Melt the butter in a clean saucepan on the simmering plate. Add the flour and stir for a couple of minutes with a wooden spoon until you have a smooth roux
Pour in the porcini flavoured milk in one go and whisk vigorously until smooth and starting to thicken. Season, cover and place in the simmering oven for at least 10 minutes (can be longer: as ever where the simmering oven is concerned, it will come to no harm) while you cook the pappardelle according to the packet instructions until it’s al dente. (I bring a large pan of water to a boil on the boiling plate and add salt before adding the pasta.)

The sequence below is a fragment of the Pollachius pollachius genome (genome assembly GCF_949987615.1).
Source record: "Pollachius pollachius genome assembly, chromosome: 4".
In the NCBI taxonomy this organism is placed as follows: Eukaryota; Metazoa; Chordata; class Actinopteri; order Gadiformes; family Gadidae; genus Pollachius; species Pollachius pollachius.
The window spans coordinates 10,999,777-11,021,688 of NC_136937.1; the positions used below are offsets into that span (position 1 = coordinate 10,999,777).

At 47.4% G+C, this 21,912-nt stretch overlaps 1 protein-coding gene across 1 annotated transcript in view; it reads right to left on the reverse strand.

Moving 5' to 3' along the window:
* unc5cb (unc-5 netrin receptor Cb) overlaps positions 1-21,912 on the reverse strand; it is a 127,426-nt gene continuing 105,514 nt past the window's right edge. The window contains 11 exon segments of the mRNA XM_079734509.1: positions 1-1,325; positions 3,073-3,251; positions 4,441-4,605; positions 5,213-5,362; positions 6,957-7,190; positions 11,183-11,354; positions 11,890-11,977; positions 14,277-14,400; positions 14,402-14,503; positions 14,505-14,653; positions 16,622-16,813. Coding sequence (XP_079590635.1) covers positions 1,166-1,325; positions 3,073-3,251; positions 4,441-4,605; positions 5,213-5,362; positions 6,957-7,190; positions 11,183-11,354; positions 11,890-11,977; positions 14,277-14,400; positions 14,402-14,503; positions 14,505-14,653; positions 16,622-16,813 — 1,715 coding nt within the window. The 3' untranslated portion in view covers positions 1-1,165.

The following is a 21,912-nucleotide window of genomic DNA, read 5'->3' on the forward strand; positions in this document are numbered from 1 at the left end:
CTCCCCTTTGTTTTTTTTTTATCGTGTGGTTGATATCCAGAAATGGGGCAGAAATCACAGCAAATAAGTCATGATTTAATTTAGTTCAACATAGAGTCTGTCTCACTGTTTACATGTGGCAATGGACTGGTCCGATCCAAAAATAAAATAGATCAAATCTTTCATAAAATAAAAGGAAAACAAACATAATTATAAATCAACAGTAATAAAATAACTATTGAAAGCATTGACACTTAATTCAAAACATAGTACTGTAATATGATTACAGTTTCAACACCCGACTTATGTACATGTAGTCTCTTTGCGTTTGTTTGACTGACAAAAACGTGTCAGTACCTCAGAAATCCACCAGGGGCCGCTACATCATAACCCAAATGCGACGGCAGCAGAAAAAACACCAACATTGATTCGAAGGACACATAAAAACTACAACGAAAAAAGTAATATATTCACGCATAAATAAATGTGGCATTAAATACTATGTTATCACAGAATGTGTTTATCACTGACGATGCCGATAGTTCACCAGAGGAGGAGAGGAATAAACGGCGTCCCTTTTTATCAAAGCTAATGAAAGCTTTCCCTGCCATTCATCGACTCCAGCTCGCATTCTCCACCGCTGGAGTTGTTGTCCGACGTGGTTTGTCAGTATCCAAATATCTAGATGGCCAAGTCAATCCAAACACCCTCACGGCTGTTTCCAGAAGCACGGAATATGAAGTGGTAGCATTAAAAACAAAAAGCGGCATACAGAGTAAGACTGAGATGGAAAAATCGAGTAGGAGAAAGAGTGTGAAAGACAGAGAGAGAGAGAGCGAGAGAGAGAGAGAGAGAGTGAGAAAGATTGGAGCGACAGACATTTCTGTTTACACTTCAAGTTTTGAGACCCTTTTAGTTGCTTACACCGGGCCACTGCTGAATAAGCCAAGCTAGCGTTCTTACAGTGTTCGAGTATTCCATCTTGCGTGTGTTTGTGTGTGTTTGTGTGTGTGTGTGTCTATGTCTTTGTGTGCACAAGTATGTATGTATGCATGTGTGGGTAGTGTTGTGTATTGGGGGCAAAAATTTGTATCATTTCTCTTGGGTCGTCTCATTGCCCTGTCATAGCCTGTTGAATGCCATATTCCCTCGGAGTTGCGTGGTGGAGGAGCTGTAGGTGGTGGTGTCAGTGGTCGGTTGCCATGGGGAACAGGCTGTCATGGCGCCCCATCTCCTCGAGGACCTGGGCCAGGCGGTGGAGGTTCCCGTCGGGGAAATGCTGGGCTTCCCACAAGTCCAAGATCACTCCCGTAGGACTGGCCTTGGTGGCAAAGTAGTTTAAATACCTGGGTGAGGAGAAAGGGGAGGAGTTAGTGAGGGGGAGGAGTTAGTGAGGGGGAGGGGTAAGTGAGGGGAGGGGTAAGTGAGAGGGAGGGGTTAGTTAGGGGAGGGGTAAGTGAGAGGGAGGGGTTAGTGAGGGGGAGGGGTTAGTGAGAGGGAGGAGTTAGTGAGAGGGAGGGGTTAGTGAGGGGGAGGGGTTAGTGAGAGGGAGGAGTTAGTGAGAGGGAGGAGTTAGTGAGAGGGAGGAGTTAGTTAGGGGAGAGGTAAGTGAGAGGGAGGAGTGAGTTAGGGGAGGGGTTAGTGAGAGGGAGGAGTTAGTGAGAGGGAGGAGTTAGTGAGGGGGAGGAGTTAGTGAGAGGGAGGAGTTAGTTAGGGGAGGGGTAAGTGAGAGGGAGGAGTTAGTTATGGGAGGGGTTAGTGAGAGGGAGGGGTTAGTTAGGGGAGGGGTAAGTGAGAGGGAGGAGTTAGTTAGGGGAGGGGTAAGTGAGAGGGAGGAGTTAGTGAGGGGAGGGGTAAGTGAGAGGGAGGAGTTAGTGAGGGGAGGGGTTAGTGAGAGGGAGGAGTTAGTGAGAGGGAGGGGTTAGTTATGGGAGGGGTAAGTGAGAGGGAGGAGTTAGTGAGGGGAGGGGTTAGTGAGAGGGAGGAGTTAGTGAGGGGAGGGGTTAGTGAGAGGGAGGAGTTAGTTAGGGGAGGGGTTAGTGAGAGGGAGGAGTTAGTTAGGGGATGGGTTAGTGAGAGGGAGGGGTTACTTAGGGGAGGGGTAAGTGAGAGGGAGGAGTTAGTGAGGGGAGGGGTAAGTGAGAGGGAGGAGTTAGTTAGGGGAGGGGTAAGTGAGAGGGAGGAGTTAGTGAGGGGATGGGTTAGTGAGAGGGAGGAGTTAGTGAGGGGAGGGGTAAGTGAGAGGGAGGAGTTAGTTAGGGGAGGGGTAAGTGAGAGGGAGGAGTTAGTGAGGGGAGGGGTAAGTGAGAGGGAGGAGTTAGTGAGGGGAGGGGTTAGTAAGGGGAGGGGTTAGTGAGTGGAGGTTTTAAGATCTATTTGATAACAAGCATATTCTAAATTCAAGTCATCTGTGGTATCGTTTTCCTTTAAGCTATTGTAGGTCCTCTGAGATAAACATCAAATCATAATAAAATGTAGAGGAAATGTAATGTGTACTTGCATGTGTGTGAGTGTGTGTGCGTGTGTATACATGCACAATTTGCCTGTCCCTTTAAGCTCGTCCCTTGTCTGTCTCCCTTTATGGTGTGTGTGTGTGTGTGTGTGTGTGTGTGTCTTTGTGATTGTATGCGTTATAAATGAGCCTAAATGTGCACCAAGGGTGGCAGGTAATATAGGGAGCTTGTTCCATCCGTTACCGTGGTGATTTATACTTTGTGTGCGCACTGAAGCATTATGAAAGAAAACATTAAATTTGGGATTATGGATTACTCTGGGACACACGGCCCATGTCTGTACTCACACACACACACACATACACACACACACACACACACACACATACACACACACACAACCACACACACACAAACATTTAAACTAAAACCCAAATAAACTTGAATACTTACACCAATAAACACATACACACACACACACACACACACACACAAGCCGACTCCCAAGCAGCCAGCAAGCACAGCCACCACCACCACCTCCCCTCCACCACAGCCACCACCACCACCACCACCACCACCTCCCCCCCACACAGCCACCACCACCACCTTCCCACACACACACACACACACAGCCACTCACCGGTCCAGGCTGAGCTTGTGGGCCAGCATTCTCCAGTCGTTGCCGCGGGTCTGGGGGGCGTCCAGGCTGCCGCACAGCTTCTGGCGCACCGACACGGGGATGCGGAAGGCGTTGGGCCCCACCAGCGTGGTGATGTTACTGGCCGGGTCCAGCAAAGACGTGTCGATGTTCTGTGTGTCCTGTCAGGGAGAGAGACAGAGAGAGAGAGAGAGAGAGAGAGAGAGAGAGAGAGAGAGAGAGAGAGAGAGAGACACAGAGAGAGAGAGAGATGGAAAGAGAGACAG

Drain the pasta and then in a large bowl mix it with the porcini, pancetta and sauce. Tip this into a lightly buttered oven-proof dish and sprinkle over the parmesan
Place in the middle of the Aga roasting oven for about 25 minutes until it’s bubbling and golden brown
Serve with a green salad and you might want some extra cheese too
The first lemon and ricotta cake I made was not a success. It was a Jamie Oliver recipe and didn’t really work, producing a rather dense cake. It may of course be entirely my fault and I might try it again one day. On the other hand, I’m not sure why I’d bother because yesterday I made a Diana Henry version from her book Simple and it was light and moist and delicious.